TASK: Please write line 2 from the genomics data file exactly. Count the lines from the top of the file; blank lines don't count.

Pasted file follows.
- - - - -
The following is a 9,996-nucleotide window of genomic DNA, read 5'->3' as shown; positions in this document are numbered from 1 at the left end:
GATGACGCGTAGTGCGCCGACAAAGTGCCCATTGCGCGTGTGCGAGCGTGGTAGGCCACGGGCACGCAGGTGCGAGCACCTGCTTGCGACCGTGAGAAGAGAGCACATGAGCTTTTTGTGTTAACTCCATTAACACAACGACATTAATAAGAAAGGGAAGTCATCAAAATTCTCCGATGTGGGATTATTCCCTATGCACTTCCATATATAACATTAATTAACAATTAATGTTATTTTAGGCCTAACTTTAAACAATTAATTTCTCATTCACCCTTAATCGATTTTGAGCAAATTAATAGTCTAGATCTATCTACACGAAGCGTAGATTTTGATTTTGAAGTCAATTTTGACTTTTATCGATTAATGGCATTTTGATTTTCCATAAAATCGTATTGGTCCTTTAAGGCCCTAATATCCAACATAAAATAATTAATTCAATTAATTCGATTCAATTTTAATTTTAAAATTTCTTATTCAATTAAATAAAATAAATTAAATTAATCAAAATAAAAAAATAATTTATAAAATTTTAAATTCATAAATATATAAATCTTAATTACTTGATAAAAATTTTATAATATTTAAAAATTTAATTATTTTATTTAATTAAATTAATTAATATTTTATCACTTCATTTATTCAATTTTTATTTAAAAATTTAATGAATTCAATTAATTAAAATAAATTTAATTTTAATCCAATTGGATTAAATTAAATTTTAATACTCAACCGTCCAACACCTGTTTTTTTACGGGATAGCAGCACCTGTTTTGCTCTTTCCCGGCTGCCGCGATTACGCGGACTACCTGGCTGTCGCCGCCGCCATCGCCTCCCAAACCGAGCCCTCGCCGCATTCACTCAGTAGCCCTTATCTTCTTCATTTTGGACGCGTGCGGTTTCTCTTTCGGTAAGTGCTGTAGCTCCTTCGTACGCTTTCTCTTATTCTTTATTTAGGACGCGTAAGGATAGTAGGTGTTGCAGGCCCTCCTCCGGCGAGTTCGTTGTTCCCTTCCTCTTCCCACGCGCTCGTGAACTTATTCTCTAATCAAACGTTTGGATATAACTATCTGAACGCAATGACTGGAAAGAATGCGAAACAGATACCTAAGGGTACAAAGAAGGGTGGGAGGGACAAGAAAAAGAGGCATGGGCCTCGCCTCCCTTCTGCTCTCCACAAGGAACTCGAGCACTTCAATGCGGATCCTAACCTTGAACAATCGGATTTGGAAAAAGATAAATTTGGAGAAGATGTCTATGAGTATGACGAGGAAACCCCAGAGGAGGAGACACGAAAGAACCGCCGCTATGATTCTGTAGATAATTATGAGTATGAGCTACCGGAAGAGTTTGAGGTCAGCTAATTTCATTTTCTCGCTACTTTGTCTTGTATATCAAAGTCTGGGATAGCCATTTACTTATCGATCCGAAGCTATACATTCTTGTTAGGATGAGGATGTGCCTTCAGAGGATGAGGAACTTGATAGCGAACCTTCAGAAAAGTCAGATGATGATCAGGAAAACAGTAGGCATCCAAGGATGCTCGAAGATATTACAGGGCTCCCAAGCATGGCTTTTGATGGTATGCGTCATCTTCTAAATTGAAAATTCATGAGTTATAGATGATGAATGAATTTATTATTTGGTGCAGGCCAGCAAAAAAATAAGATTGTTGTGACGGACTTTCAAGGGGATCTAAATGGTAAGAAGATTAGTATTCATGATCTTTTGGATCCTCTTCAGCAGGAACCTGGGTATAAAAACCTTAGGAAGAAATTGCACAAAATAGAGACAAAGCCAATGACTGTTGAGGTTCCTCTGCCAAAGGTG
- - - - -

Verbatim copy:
GATGACGCGTAGTGCGCCGACAAAGTGCCCATTGCGCGTGTGCGAGCGTGGTAGGCCACGGGCACGCAGGTGCGAGCACCTGCTTGCGACCGTGAGAAGAGAGCACATGAGCTTTTTGTGTTAACTCCATTAACACAACGACATTAATAAGAAAGGGAAGTCATCAAAATTCTCCGATGTGGGATTATTCCCTATGCACTTCCATATATAACATTAATTAACAATTAATGTTATTTTAGGCCTAACTTTAAACAATTAATTTCTCATTCACCCTTAATCGATTTTGAGCAAATTAATAGTCTAGATCTATCTACACGAAGCGTAGATTTTGATTTTGAAGTCAATTTTGACTTTTATCGATTAATGGCATTTTGATTTTCCATAAAATCGTATTGGTCCTTTAAGGCCCTAATATCCAACATAAAATAATTAATTCAATTAATTCGATTCAATTTTAATTTTAAAATTTCTTATTCAATTAAATAAAATAAATTAAATTAATCAAAATAAAAAAATAATTTATAAAATTTTAAATTCATAAATATATAAATCTTAATTACTTGATAAAAATTTTATAATATTTAAAAATTTAATTATTTTATTTAATTAAATTAATTAATATTTTATCACTTCATTTATTCAATTTTTATTTAAAAATTTAATGAATTCAATTAATTAAAATAAATTTAATTTTAATCCAATTGGATTAAATTAAATTTTAATACTCAACCGTCCAACACCTGTTTTTTTACGGGATAGCAGCACCTGTTTTGCTCTTTCCCGGCTGCCGCGATTACGCGGACTACCTGGCTGTCGCCGCCGCCATCGCCTCCCAAACCGAGCCCTCGCCGCATTCACTCAGTAGCCCTTATCTTCTTCATTTTGGACGCGTGCGGTTTCTCTTTCGGTAAGTGCTGTAGCTCCTTCGTACGCTTTCTCTTATTCTTTATTTAGGACGCGTAAGGATAGTAGGTGTTGCAGGCCCTCCTCCGGCGAGTTCGTTGTTCCCTTCCTCTTCCCACGCGCTCGTGAACTTATTCTCTAATCAAACGTTTGGATATAACTATCTGAACGCAATGACTGGAAAGAATGCGAAACAGATACCTAAGGGTACAAAGAAGGGTGGGAGGGACAAGAAAAAGAGGCATGGGCCTCGCCTCCCTTCTGCTCTCCACAAGGAACTCGAGCACTTCAATGCGGATCCTAACCTTGAACAATCGGATTTGGAAAAAGATAAATTTGGAGAAGATGTCTATGAGTATGACGAGGAAACCCCAGAGGAGGAGACACGAAAGAACCGCCGCTATGATTCTGTAGATAATTATGAGTATGAGCTACCGGAAGAGTTTGAGGTCAGCTAATTTCATTTTCTCGCTACTTTGTCTTGTATATCAAAGTCTGGGATAGCCATTTACTTATCGATCCGAAGCTATACATTCTTGTTAGGATGAGGATGTGCCTTCAGAGGATGAGGAACTTGATAGCGAACCTTCAGAAAAGTCAGATGATGATCAGGAAAACAGTAGGCATCCAAGGATGCTCGAAGATATTACAGGGCTCCCAAGCATGGCTTTTGATGGTATGCGTCATCTTCTAAATTGAAAATTCATGAGTTATAGATGATGAATGAATTTATTATTTGGTGCAGGCCAGCAAAAAAATAAGATTGTTGTGACGGACTTTCAAGGGGATCTAAATGGTAAGAAGATTAGTATTCATGATCTTTTGGATCCTCTTCAGCAGGAACCTGGGTATAAAAACCTTAGGAAGAAATTGCACAAAATAGAGACAAAGCCAATGACTGTTGAGGTTCCTCTGCCAAAGGTG